The Internet does not offer any privacy veil as any information that is posted on the Internet is considered public. In fact, the internet is a public instrument developed by the government as a military organizational structure component. Whatever is posted on the internet, however embarrassing or intimate it may be, goes through a public medium. Thus, it would be ridiculous to expect other people to avert their gaze. Moreover, every average person is now familiar with the internet. People are thus aware that it offers unregulated access to the communications of other people. Also, if one is uncomfortable with the kind of openness displayed by the internet, he/she is free to retain their anonymity and use a pseudonym.

Therefore, unrestricted internet information is a public event that doesn’t acknowledge privacy. As a result, a faculty member is likely to come across such information and use it, as he/she may decide fit. However, there are unique situations that require more privacy acknowledgement (Behnke, 2007). A person in a public place may do things that are expected to be private. For instance, they whisper information that they consider private to their partner’s ear. The whisper is a modest veil of privacy that prevents others from hearing the information. Thus, it is reasonable to say that guaranteed access to a student’s secure website affords some expectation of privacy.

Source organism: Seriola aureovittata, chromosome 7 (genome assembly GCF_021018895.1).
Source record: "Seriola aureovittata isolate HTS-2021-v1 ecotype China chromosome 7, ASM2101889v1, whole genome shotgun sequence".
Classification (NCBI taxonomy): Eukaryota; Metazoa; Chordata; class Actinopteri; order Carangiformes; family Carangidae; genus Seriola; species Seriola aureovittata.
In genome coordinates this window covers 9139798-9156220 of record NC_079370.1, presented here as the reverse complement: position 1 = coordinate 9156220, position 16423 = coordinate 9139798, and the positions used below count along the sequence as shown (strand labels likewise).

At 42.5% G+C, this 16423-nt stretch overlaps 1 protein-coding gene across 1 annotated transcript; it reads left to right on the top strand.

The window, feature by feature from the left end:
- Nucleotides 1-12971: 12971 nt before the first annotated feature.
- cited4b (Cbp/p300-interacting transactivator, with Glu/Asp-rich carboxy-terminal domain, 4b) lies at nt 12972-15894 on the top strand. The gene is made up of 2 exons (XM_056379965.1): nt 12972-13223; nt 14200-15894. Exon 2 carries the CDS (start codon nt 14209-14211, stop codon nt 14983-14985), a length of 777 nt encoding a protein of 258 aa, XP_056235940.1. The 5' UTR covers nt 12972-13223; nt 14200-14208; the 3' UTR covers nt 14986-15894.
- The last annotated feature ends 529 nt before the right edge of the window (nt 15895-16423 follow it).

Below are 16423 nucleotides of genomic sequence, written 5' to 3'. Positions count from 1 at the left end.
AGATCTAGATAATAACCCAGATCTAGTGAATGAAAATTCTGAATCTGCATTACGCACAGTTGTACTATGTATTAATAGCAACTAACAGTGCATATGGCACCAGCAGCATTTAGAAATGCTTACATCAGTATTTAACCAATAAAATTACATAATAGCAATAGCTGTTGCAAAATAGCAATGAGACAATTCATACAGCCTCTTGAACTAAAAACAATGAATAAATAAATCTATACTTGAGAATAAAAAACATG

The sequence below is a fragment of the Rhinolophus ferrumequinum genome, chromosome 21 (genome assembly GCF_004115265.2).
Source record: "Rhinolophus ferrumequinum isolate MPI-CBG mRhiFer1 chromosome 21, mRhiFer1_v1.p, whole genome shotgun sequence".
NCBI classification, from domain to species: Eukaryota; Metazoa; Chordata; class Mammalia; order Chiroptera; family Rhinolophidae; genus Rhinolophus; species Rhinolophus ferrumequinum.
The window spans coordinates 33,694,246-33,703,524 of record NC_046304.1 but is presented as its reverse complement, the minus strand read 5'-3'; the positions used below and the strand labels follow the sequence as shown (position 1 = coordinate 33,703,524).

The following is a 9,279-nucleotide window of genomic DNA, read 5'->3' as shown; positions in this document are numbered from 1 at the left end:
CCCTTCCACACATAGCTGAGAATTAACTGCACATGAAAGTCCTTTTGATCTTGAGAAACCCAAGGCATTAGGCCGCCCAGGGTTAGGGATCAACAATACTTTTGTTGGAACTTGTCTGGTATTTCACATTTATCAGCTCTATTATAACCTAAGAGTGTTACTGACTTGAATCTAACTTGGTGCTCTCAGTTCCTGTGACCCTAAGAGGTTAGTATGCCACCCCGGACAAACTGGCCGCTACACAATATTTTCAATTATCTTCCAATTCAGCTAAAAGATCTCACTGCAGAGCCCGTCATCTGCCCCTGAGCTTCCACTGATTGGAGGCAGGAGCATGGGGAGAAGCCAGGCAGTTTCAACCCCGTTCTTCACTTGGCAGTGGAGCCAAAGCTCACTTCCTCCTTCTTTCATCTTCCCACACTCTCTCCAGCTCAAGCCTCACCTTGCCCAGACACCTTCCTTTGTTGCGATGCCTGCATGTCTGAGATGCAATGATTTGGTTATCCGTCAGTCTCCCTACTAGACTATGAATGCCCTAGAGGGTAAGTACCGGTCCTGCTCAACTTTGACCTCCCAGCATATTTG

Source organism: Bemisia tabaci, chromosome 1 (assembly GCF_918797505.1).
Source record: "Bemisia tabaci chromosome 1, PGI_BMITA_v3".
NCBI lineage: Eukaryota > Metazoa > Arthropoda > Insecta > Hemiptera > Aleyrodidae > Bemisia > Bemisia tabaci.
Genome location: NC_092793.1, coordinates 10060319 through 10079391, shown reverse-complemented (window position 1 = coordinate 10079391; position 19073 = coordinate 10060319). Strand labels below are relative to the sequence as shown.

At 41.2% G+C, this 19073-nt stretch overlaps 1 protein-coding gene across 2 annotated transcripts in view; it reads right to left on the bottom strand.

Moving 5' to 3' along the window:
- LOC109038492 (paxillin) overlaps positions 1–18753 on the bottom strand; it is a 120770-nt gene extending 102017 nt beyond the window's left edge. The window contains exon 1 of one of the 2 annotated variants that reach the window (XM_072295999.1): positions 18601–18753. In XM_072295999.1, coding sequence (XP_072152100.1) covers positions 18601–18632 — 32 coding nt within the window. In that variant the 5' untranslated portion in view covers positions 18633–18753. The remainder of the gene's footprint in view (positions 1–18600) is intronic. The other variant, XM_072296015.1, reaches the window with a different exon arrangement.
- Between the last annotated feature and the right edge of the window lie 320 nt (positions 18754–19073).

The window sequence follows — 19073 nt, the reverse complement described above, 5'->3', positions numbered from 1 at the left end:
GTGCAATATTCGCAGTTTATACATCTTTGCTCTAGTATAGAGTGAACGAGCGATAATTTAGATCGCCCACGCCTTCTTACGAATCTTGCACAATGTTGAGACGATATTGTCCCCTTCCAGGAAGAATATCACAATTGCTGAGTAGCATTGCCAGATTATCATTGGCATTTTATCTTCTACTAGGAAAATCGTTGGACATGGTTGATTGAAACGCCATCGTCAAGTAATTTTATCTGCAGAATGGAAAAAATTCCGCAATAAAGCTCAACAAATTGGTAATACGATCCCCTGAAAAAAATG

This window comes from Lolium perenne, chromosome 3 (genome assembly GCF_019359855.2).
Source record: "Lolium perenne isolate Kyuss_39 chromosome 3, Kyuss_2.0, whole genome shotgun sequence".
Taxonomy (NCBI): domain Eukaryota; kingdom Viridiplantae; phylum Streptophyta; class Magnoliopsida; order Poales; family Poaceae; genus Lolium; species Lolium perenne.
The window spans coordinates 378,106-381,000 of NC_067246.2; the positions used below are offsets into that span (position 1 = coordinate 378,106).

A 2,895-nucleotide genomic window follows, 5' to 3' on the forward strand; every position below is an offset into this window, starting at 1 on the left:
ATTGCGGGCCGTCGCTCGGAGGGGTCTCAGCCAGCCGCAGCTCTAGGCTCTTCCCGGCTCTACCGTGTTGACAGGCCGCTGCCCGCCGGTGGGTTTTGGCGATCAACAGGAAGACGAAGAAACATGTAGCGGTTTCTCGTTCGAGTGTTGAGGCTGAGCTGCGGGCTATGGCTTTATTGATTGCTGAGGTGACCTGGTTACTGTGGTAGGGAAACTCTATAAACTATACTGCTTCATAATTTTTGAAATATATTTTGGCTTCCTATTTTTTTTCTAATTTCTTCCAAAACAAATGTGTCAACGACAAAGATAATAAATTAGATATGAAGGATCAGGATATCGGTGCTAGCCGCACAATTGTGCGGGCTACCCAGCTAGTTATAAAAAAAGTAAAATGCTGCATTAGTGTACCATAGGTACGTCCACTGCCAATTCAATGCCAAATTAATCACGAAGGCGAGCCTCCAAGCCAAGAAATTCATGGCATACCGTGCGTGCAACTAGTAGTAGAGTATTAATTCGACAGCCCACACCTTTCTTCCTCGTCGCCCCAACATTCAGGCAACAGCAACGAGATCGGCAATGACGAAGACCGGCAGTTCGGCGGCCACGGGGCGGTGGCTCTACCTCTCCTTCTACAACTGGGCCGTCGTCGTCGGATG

The issue of whether information obtained online concerning a student should be regarded as private or not can be resolved by applying the Utilitarian principles permeating the APA Ethics Code. Ethical costs that relate to the benefits of using or disclosing information ought to be considered. The extent to which information is considered private must balance with minimizing harm to other people and oneself. Disclosures should serve to protect the psychologist, client, or other people from harm.